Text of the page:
Scaling influencer marketing with Influentials

Jolique Möller
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Scaling influencer marketing with Influentials

Jolique Möller’s life hasn’t quite turned out the way she expected. She comes from a family who owns a number of automotive companies, and left home at 16 to go to automotive management school, “destined to take over the family company”.

How, then, did she end up in the world of influencer marketing, as founder and CEO of Influentials? “It all started during my studies, when I spent time on exchange in the United States and blogged about my experiences”, which introduced her first-hand to the blossoming industry of influencer marketing. Excited by the explosion of this sector, Jolique decided to follow her own path, breaking away from automotives by launching ilovefashionbloggers, an online platform, at only 20 years old. 

In addition to the online platform, Jolique, now 25, started organising offline events like conferences and Q&A sessions for fashion bloggers. It was at this point that brands started to take notice. “They started reaching out to me, saying ‘Hey, you have a big network, you know about the industry, can you help me out with creating a campaign?’”, explains Jolique. However, she soon realised that her idea wasn’t scaleable and the bloggers she was connected with were not honest about their reach, a key component in companies deciding which influencer to collaborate with. Jolique experienced bloggers photoshopping the numbers on their Google Analytics, leading to the brands she partnered with complaining that their websites weren’t attracting anywhere near the expected traffic. Fed up with the issues and observing the changing trends in the field, Jolique came up with the idea for Influentials. 

Building a scaleable product

The market was growing and Jolique realised that fashion and blogging - which her first company brought together - were too limited: new social media channels were gaining popularity, and there was an need for a platform that could combine them all. Learning from her previous experiences with bloggers, Jolique explains that “I wanted to create a scaleable product with all the influencers’ channels’ data inhouse - they connect with our API, and our software also incorporates multiple channels”. In the ever-evolving world of social media, new channels can gain popularity overnight, and Influentials has the important ability to shift with the trends and integrate any new platform that may become popular in the next few years. Jolique was keen to avoid the issue she had with ilovefashionbloggers, where her company was threatened by the decrease in popularity of fashion blogging in favour of using Instagram and other channels instead. Now, with Influentials, “it’s not like if tomorrow there’s a new Snapchat, my business is over. That was the thing with ilovefashionbloggers”.

Literally, people were like what they hell are you talking about? Who do you think you are?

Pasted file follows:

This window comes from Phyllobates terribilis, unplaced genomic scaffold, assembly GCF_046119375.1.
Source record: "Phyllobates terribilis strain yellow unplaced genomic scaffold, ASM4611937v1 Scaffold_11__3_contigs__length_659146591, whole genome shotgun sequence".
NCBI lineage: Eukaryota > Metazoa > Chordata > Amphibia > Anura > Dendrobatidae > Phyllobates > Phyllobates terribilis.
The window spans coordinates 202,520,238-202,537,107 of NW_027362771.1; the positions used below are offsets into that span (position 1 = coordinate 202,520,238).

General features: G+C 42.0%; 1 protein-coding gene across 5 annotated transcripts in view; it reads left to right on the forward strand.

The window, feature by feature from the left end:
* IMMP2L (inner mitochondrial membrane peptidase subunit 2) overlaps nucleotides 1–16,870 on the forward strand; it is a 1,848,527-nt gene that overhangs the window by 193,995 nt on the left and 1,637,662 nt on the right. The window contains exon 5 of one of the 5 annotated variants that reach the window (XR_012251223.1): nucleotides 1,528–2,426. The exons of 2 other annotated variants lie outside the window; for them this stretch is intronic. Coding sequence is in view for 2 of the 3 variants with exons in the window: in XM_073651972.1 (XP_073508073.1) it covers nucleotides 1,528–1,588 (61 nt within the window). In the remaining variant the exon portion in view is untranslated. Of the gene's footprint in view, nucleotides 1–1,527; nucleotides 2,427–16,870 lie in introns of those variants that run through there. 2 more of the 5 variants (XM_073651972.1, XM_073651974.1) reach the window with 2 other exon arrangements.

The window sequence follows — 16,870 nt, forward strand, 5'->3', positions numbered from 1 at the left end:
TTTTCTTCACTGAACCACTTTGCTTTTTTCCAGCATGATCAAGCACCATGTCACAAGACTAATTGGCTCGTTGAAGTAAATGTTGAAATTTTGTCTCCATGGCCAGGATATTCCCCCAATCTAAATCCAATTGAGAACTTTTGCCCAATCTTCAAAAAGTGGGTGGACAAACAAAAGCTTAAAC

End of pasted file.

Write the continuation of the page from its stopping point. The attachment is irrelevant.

Today, Influentials is a startup that creates software to translate social data into analytics and insights which are then used by brands to manage their influencer marketing campaigns. The company is certainly reaping the benefits of the knowledge Jolique gained through her first company. Influentials has offices in Rotterdam and Amsterdam, and the company can already list brands including CoolBlue, the Body Shop and L’Oreal as clients, something Jolique is proud of given her business is less than 2 years old. They haven’t just tried her product - they’ve liked it too: Jolique has already secured a number of repeat subscriptions. This year alone, Jolique has also been featured on The Next 100 Women to Watch list and the Dutch Financial Times’ 50 young entrepreneurial talents of 2017. Even so, she finds it difficult to name her accomplishments: “when you’re an entrepreneur, you never look back, you just look up the big mountain you have to climb, and the only thing I’m thinking is ‘fuck, I’m not even there yet!’”. Even so, she’s proud that she managed to retain her big clients, “because you see that what you do actually works and they want to stay a customer”. 

What’s in store

Influentials is showing no signs of slowing down anytime soon, and Jolique is already considering her next moves in terms of the company’s growth. In the future, her aim is to operate in New York, but as the American market is so different, she’s planning to start closer to home, and hopes to bring Influentials to Berlin, Paris or London soon. Jolique’s ambitious plans for expanding her company are supported by its residency in TQ. “I love that there’s so much knowledge in-house”, she says, and the connections she has made at TQ also helped opened doors for her in Silicon Valley. Before a recent work trip Stateside, she reached out to the TQ community for tips, and ended up spending time with one of the first employees of Instagram. The two are still in contact, exchanging WhatsApps and going for beers to discuss her company. She has also reached out to others within TQ for help validating her MVP and her pitch deck, and finds it “awesome that people really want to help you get to the next level”. 

Despite her privileged upbringing and the doors this opened for her, Jolique struggled to be taken seriously at the start of her career as a self-proclaimed “blonde with a fashion blog” who wanted to create her own platform. “Literally, people were like what they hell are you talking about? Who do you think you are?”, she says, rolling her eyes. Now, however, the tables have turned, and her young age plays to Jolique’s advantage. The industry has come to realise that influencer marketing is an integral part of any marketing strategy and with this shift, Influentials has gained importance in the field. Jolique has come to be seen as an authority, and laughs as she says “they call and ask me for help now”.